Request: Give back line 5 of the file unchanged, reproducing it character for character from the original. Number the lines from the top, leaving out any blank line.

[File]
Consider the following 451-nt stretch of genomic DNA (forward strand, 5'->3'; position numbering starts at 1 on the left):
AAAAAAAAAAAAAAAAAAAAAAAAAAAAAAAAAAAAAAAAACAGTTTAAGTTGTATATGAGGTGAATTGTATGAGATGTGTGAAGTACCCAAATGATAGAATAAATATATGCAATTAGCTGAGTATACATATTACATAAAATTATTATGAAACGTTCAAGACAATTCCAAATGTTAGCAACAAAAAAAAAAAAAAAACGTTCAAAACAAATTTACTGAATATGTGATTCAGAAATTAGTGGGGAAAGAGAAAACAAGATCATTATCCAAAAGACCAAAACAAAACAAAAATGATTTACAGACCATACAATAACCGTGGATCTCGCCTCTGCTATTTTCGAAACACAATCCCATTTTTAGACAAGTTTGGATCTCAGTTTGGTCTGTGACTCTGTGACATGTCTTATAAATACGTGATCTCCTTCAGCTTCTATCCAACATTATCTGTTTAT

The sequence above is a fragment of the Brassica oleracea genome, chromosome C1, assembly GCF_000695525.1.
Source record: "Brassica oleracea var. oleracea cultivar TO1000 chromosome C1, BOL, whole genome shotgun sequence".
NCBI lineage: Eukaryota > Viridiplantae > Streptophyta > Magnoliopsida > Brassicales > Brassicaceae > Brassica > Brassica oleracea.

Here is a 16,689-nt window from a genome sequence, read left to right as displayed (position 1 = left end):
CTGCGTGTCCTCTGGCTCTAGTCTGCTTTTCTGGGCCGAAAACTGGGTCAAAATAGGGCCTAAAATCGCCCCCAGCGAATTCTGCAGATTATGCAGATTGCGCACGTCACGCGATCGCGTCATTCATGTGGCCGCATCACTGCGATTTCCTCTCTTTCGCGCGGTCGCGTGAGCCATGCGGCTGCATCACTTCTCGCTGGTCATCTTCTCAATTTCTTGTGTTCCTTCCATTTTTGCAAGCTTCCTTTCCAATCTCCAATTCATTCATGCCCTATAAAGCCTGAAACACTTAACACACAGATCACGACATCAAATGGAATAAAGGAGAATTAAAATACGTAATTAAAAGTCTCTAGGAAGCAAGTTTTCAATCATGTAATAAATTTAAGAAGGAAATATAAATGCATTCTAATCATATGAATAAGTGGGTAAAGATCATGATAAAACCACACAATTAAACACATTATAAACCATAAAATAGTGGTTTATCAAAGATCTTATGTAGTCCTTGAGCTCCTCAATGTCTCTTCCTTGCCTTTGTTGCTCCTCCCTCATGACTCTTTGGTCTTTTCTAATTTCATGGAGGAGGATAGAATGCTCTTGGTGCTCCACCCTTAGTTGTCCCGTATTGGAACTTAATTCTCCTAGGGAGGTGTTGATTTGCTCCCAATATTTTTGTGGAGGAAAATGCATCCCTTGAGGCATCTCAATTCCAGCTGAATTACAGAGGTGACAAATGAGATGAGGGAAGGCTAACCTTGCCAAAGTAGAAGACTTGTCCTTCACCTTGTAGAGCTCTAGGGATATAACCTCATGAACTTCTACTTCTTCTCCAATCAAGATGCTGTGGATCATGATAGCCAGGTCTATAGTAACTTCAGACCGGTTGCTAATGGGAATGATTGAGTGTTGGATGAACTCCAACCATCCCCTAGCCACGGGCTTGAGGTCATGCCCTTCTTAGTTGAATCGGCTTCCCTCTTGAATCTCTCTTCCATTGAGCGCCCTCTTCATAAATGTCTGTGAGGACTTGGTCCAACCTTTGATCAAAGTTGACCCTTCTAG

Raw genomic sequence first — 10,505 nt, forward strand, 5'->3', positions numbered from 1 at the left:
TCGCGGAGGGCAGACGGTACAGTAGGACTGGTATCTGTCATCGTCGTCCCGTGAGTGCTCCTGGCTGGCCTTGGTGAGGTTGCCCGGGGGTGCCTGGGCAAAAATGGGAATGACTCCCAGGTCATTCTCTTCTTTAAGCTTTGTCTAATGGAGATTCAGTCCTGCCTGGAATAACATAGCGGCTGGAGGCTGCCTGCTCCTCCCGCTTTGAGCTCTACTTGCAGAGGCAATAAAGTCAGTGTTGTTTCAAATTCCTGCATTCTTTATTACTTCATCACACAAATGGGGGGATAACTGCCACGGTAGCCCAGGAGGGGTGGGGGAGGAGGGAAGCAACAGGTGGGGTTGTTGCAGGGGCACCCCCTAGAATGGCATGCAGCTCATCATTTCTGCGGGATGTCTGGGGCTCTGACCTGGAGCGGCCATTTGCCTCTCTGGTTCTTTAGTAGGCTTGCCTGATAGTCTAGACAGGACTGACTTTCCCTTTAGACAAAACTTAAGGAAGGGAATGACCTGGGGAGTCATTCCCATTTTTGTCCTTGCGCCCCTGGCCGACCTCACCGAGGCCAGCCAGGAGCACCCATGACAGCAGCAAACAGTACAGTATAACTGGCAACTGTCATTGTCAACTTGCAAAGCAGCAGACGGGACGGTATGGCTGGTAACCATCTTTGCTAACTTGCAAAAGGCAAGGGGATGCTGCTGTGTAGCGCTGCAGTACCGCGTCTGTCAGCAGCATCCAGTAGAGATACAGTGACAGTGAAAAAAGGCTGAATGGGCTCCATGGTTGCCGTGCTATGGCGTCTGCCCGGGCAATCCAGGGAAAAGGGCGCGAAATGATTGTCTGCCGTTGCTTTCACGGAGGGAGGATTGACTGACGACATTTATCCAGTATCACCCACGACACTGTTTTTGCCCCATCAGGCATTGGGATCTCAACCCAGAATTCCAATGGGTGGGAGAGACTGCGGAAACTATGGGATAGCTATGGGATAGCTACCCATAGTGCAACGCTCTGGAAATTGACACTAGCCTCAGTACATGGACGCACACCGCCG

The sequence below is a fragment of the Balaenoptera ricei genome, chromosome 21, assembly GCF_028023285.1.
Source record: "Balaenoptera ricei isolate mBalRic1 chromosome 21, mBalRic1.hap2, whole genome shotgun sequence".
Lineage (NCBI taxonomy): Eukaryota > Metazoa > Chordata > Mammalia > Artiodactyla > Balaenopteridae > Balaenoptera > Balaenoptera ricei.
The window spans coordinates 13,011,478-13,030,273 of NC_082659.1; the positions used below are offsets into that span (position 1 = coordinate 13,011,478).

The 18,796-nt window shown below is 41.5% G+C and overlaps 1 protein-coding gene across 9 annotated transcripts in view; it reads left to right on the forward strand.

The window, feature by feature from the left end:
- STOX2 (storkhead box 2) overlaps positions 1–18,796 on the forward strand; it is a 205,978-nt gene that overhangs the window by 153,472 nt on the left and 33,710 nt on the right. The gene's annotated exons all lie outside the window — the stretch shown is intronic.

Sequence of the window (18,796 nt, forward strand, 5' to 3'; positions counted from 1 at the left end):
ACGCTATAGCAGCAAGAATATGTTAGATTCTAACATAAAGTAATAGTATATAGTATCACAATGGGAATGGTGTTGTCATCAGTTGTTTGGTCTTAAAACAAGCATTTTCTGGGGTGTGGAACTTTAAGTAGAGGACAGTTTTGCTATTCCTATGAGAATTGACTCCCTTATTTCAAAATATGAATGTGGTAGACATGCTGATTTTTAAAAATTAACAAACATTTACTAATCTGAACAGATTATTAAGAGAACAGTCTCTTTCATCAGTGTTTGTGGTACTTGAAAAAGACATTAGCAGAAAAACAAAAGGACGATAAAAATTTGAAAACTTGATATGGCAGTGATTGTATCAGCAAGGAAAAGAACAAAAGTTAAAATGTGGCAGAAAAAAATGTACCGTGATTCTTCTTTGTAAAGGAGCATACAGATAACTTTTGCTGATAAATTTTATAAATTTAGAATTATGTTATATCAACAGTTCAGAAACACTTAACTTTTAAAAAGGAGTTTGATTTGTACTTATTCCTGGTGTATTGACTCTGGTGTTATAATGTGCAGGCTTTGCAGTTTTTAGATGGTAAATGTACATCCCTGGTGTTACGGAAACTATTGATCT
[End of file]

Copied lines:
NCBI lineage: Eukaryota > Viridiplantae > Streptophyta > Magnoliopsida > Brassicales > Brassicaceae > Brassica > Brassica oleracea.